Technology Is Not The Answer To Better Benefits Communication and Education
Not all benefits communication and education programs are equal. Some employers can afford to provide a highly sophisticated and glossy communication experience while others are strictly old school, providing paper handouts. Some firms have their own in-house benefit enrollment and decision support systems while others still collect paper enrollment forms. And some firms hire writers, videographers and graphic artists to create branded open enrollment videos, infographics, and glossy brochures. While their poorer counterparts provide none of this.
Using the latest technology makes a big difference in the look of benefits communication and education plans. It can also mean the difference between a streamlined and efficient program versus a labor intensive one. But does a high-tech benefits communication and education program increase understanding of the benefits offered more than a low- or no-tech program? Not really.
Technology is really good at helping us get things done. It is also good at communicating a lot of information. However, it’s debatable if it helps us to understand and act on that information. This is my take on it... Learning requires you to reflect on the information you review, but using technology is mostly about getting the task over and done with. These goals seem somewhat at odds with each other. This may explain why despite the advent of online courses, webinars and training videos, face-to-face communication is still the best way to train and learn.
Benefits Communication Gets Real
Employee benefit professionals have always used the latest technology to communicate their benefit plans. Initially they used props like flipcharts to highlight the most important aspects of the plans. Later they used overhead projectors to display plan information. Then came computer-based projectors, video, whiteboards, etc. Meanwhile, as communication and education technology methods expanded, benefit plan information became more complex.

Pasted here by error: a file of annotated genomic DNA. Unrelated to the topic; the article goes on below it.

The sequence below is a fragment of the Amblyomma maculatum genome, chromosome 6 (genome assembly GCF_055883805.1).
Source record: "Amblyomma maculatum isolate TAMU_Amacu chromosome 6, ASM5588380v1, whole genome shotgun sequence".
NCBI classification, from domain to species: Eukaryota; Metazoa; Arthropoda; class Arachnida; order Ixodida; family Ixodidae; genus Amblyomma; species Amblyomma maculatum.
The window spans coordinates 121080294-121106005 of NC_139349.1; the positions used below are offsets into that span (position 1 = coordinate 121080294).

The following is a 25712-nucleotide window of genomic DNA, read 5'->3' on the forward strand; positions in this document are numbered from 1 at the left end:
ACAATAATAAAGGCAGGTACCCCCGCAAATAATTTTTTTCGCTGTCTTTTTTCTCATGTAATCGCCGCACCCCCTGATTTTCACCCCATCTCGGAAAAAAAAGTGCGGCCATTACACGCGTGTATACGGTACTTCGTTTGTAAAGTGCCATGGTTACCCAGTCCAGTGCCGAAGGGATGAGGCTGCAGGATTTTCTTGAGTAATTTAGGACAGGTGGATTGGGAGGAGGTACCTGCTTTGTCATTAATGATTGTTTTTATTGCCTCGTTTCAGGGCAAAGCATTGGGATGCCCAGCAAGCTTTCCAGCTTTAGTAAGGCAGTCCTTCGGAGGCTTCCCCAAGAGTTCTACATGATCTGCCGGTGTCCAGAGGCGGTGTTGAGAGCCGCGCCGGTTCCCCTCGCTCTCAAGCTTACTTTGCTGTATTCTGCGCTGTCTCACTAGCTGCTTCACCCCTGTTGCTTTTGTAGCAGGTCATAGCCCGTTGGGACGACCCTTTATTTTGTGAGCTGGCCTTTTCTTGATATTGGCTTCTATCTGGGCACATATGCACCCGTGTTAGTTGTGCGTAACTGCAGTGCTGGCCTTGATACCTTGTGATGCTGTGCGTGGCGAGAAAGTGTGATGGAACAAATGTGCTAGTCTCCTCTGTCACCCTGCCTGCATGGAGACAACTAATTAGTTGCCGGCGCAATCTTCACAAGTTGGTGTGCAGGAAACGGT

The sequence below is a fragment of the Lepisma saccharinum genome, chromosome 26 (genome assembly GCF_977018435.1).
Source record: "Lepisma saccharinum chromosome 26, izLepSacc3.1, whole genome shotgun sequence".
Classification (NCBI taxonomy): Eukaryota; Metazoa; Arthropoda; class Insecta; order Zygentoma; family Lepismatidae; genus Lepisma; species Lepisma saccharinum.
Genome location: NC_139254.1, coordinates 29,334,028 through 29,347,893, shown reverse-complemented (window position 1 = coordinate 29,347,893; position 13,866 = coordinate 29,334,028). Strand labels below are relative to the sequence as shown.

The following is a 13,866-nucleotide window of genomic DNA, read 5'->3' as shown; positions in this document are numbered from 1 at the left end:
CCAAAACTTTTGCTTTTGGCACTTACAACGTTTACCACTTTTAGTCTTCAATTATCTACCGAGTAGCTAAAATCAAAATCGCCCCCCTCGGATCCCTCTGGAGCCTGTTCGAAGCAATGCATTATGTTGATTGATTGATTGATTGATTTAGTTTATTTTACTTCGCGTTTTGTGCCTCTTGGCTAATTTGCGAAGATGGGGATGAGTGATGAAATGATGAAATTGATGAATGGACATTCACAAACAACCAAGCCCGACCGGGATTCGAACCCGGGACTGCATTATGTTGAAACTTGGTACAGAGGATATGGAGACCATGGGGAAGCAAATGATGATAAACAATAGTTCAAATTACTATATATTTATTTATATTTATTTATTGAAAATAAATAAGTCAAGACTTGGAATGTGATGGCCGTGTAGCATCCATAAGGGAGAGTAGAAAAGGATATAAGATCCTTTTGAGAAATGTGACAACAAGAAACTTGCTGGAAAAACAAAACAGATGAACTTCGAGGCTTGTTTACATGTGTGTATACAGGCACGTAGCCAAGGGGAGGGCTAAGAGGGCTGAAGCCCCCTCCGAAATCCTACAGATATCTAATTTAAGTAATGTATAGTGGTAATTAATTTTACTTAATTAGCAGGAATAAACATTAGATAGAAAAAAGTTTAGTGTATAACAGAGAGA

To deal with this increasing complexity, the technology as communication and education camp went totally digital. They thought people would respond to video presentations starring talking pencils or other animated Benefits Know It All characters. They also thought that creating videos that look like PowerPoint presentations was a new, smarter way to explain complicated benefits material. And they were kinda right… The technology is clever and entertaining, but still not conducive to real learning. Because after you take the online quiz after viewing the video, chances are you still don’t know how to use the information to make real world decisions. It was simply a fun an entertaining digital experience…
The Problem With Benefits Technology
First, let me say that I love employee benefits technology. I also love taking any type of online health insurance or retirement plan quiz. And I prefer taking care of all of my health insurance and retirement savings needs online. But that’s because I spent my whole career performing health insurance and retirement plan administration tasks, and I like it. Benefits communication and education technology appeals to people like me. Which is the number one problem with using technology to communicate and educate people about benefits. You have to have an interest in learning about your benefits to get the most out of this technology.
So What Is Benefits Technology Good For
There is a role for technology in benefits communication and education. It is a good supplement to face-to-face group or individual education sessions. And it is also a good-to-have for people motivated to use it to its full potential. Also, it is a must-have in collecting large amounts of enrollment data. However, its greatest use may be in educating the next generation about health insurance and retirement plans before they have to make an actual enrollment decision.
Doesn’t a talking pencil or a Khan Academy 401(k) plan video seem more appropriate for a junior high to high school setting? Start using these tools in schools and we may have better benefits education outcomes in the future. Maybe.